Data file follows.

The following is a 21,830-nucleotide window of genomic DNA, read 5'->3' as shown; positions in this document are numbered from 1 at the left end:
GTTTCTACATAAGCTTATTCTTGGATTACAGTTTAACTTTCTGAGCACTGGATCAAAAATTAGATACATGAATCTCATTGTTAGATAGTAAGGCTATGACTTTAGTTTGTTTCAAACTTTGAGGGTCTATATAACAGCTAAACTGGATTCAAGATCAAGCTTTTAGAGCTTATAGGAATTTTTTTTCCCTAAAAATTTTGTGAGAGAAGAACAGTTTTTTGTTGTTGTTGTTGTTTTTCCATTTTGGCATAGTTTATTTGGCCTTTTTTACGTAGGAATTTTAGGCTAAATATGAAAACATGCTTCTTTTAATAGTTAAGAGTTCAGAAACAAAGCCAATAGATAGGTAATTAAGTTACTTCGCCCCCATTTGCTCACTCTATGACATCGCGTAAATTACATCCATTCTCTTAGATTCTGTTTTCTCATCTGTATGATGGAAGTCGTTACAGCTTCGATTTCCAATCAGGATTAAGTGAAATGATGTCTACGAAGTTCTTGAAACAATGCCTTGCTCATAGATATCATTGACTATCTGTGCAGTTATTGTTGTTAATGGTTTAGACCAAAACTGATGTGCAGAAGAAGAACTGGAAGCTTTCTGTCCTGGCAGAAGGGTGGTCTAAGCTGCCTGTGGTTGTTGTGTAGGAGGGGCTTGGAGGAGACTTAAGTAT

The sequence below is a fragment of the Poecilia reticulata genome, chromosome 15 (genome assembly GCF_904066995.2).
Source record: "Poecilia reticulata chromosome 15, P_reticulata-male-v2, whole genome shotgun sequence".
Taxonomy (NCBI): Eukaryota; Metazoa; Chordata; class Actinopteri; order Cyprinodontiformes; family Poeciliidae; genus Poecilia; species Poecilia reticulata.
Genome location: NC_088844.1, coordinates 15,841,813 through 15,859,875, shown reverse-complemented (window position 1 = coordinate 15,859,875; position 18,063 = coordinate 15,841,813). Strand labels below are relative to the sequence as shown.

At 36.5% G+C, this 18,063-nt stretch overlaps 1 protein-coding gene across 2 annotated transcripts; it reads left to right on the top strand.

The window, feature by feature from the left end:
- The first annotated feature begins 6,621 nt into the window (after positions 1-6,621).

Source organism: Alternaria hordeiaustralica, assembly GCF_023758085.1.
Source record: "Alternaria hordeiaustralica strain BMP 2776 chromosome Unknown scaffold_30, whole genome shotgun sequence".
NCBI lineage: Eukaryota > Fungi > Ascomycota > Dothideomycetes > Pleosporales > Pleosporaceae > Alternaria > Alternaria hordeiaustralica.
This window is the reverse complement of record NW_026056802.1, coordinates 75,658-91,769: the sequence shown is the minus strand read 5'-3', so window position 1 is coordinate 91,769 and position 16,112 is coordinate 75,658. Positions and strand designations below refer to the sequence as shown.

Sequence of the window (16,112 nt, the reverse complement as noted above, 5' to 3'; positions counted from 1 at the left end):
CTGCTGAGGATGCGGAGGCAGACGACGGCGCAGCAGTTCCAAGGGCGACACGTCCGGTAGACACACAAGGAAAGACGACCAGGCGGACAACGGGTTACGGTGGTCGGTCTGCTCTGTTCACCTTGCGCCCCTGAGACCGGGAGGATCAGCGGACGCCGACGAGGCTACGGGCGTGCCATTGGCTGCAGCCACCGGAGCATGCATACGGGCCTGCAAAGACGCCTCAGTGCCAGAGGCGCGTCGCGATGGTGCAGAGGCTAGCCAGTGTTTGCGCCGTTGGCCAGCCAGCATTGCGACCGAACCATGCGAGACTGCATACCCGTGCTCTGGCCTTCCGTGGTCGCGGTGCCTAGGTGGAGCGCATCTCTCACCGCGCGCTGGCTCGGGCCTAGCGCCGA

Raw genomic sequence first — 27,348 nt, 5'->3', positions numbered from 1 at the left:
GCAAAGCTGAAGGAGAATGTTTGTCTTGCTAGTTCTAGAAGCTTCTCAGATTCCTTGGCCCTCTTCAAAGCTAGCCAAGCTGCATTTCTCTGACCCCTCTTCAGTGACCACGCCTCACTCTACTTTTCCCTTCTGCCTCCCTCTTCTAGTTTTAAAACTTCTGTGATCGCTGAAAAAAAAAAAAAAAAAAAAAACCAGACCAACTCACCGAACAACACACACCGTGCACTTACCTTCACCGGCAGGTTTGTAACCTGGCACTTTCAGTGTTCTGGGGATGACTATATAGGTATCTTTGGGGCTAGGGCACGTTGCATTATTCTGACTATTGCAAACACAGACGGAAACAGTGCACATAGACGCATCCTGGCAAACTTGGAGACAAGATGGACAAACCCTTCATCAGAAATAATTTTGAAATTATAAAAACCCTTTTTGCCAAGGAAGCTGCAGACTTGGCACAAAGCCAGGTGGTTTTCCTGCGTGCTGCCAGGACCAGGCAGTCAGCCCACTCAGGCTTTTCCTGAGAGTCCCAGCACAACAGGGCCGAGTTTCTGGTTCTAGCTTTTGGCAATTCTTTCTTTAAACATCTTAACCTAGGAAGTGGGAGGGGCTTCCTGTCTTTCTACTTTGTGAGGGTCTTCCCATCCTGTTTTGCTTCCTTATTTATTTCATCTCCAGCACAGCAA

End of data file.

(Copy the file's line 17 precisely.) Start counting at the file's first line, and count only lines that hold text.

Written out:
GCAAAGCTGAAGGAGAATGTTTGTCTTGCTAGTTCTAGAAGCTTCTCAGATTCCTTGGCCCTCTTCAAAGCTAGCCAAGCTGCATTTCTCTGACCCCTCTTCAGTGACCACGCCTCACTCTACTTTTCCCTTCTGCCTCCCTCTTCTAGTTTTAAAACTTCTGTGATCGCTGAAAAAAAAAAAAAAAAAAAAAACCAGACCAACTCACCGAACAACACACACCGTGCACTTACCTTCACCGGCAGGTTTGTAACCTGGCACTTTCAGTGTTCTGGGGATGACTATATAGGTATCTTTGGGGCTAGGGCACGTTGCATTATTCTGACTATTGCAAACACAGACGGAAACAGTGCACATAGACGCATCCTGGCAAACTTGGAGACAAGATGGACAAACCCTTCATCAGAAATAATTTTGAAATTATAAAAACCCTTTTTGCCAAGGAAGCTGCAGACTTGGCACAAAGCCAGGTGGTTTTCCTGCGTGCTGCCAGGACCAGGCAGTCAGCCCACTCAGGCTTTTCCTGAGAGTCCCAGCACAACAGGGCCGAGTTTCTGGTTCTAGCTTTTGGCAATTCTTTCTTTAAACATCTTAACCTAGGAAGTGGGAGGGGCTTCCTGTCTTTCTACTTTGTGAGGGTCTTCCCATCCTGTTTTGCTTCCTTATTTATTTCATCTCCAGCACAGCAA